Talking pageantry with Scotty So

My first encounter with this enigmatic practice was in So’s Honours year at the Victorian College of the Arts, where he lip-synced to his AirPods at the Ian Potter Gallery in traditional Chinese opera costume. More recently, as a curator I commissioned a roving drag performance between Bendigo Art Gallery and La Trobe Art Institute in regional Victoria. It’s gratifying to follow the practice of an artist such as So over five years, witnessing themes solidify and new directions emerge, tracing threads of history and futurity. There’s the performance of gender, the allure of advertising, a layering of cultures, and always the thrill of camp.

We speak over Zoom about So’s two upcoming exhibitions Queen of Begonias & Hai Kot Tou at Art Gallery of Ballarat, as part of the Victoriawide photography festival, PHOTO2024.

Amelia Wallin: To begin, could you please tell me about the photographic works you’ll be presenting at the Art Gallery of Ballarat?

Scotty So: The Art Gallery of Ballarat has these outdoor light boxes, and the director, Louise Tegart, wanted me to do something with those. Immediately, I thought of an older series of works that I’ve made that have never been shown altogether. Because the works reference fashion imagery, they would be perfect for the light box. Then it adds a layer to the functionality [of the lightboxes], playing with the language of advertising.

AW: The series is called Hai Kot Tou, and it clearly references fashion photography—what are the origins of these photographs?

SS: They were made with the inspiration of my grandmother, wearing her fake Burberry scarf, looking elegant, but with her shopping trolley for going to the market in Hong Kong. Around that time there was a trend of Chinese tourists wearing all monogram, from head-to-toe monogram. I was very inspired by the way that it almost looked like camouflage. I wanted to see how it would go together with the traditional garment, as well as [something nontraditional such as] the trolley.

Scotty So, Guchi, 2021, digital photograph, courtesy of MARS Gallery and the artist.

AW: Do you have mood boards and old issues of Vogue for inspiration?

SS: Three of these images are replicas or recreations of famous fashion photography. For the others I went to places with a high migrant population, like Preston Market, and in those cases it was letting the environment lead the shoot.

AW: And what about the other work you will be exhibiting?

SS: I was invited to respond to the Ballarat Begonia Festival, and its history. Immediately I was in love with the idea of the pageantry. As part of the Begonia Festival there was a pageant every year from the 50s to the 90s, where a woman would be crowned “Queen of the Begonias”. I think that Queen Elizabeth visited the festival, it was such a major event.

Even though Ballarat was a major city in gold rush history, with high numbers of Chinese people in the population, of course all the Queens of the Begonias are white. So, I came up with the idea of creating a character who is a ghost of the past. A delusional woman who always wanted to win, so she comes back to haunt the town and to be a contestant. The video will be filmed like a trailer for a longer movie, and will combine archival footage with a voice-over.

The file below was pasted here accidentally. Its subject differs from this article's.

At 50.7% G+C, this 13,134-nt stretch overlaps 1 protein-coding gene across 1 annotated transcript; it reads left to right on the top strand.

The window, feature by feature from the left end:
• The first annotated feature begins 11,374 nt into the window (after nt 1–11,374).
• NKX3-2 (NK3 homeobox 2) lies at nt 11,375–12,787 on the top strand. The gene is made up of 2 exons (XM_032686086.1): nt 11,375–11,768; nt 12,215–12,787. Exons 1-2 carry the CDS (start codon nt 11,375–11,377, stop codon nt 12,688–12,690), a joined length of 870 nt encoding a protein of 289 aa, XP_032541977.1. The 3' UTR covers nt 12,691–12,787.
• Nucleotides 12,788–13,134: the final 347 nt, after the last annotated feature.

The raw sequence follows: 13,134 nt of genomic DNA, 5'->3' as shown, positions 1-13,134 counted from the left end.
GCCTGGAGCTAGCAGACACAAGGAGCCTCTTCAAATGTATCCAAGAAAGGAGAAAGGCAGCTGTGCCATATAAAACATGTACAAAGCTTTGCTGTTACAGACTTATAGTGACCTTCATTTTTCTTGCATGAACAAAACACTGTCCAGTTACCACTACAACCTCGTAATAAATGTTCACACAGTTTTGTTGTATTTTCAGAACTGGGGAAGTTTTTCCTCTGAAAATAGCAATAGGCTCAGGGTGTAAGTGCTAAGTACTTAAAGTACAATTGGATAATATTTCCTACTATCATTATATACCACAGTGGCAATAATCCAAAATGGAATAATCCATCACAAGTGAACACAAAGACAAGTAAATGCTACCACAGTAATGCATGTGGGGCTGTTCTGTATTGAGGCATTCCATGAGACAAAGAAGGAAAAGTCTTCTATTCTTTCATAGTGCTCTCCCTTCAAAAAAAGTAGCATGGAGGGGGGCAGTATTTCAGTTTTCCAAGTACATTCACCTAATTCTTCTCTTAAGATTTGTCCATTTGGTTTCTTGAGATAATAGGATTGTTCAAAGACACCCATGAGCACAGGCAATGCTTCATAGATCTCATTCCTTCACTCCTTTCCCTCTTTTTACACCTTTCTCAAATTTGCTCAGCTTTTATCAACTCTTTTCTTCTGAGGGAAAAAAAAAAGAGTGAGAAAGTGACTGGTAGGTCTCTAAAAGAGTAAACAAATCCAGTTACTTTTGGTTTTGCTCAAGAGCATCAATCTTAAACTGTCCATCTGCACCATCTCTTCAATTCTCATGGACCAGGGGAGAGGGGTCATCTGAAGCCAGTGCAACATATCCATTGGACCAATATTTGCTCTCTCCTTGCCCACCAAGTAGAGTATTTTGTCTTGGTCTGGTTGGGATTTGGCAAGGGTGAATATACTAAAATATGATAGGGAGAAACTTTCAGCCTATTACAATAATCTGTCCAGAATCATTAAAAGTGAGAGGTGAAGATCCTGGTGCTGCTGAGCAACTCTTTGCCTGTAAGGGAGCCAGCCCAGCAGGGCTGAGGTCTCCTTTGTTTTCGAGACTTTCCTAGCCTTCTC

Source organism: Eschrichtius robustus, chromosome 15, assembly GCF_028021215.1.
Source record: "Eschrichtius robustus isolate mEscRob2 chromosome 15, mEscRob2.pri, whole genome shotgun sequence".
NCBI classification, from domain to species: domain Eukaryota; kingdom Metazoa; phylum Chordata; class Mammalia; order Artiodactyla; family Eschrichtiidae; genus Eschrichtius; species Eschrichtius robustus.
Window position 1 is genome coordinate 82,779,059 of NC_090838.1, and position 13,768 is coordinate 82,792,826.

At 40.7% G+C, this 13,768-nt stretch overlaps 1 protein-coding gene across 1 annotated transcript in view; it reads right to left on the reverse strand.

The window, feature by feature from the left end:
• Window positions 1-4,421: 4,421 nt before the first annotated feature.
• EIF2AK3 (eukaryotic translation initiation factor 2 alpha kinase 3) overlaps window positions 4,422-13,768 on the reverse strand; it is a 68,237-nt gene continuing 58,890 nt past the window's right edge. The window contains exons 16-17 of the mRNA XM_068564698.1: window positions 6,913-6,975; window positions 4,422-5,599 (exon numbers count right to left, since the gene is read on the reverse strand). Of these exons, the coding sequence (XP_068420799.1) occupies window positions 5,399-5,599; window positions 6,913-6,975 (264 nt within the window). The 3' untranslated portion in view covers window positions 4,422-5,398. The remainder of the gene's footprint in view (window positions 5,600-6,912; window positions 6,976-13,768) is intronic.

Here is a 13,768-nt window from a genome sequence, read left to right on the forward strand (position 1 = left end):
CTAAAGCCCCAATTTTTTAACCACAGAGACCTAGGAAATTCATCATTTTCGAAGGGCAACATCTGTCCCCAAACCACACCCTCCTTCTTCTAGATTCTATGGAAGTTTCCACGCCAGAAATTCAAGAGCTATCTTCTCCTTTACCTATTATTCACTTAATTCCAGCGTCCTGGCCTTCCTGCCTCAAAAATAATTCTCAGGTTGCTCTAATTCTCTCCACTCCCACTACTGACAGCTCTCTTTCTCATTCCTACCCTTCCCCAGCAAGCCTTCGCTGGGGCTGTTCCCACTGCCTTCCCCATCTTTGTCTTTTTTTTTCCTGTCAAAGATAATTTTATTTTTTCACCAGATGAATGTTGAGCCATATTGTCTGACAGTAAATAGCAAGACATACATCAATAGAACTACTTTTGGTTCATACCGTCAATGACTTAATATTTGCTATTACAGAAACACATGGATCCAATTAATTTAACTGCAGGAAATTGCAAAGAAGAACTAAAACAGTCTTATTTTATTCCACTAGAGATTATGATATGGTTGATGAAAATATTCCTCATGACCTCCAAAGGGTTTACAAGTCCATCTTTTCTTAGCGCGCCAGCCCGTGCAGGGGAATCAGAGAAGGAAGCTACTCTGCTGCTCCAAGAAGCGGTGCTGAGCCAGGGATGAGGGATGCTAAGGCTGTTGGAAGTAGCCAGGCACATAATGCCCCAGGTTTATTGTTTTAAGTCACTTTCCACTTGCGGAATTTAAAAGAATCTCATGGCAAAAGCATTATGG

AW: I know that costuming plays a significant role in your work. What will the costuming be for this? Did you look to the archive for inspiration?

SS: In the archival images, lots of the contestants were wearing white cocktail dress with a crown, so the costume will be similar to that. Ballgown attire, with gloves, like something you would see in the 50s and 60s. I’m interested in referencing that history in a way that it’s not about criticising, because we became who we are because of the past. But then, at the same time, using the past to look into that history.

Scotty So, Ying Sing Lawlan, 2021, digital photograph, courtesy of MARS Gallery and the artist.

AW: It sounds like the video makes room for two histories, two Queens of the Begonias, to coexist. The figure of the ghost feels really apt.

SS: A lot of people in Ballarat know about the history, the pageantry and the festival—but many wouldn’t have seen it.

AW: You’re bringing back a communal memory.

SS: Yes, but at the same time, it’s camp, it’s gay, it’s queer. Ballarat has a queer festival—the Frolic Festival—so the work is connecting to that as well. It’s combining all these aspects of the community together, the drag with the pageantry, the present with the past.

AW: What do you hope audiences take away from these two different works?

SS: For Hai Kot Tou I would be really happy if people mistook the lightboxes for real advertisements, that would be perfect. It’s beautiful, but at the same time it’s ridiculous. I also hope Queen of Begonias could encourage audiences to look into the history of Ballarat. I think that would be amazing if the work can encourage people to discover more of their past.

AW: Not just from a place of nostalgia, but from a more complicated position?

SS: Yes, from a position of understanding. A desire to understand where they fit in, whether they are migrants, First Nations or descendants of colonisers. We are each standing in a different point of view: how do we look into that past?

Queen of Begonias & Hai Kot Tou
Scotty So
Art Gallery of Ballarat (Ballarat/Wadawurrung Country)
On now—4 April

This article was originally published in the March/April 2024 print edition of Art Guide Australia.

Feature Words by Amelia Wallin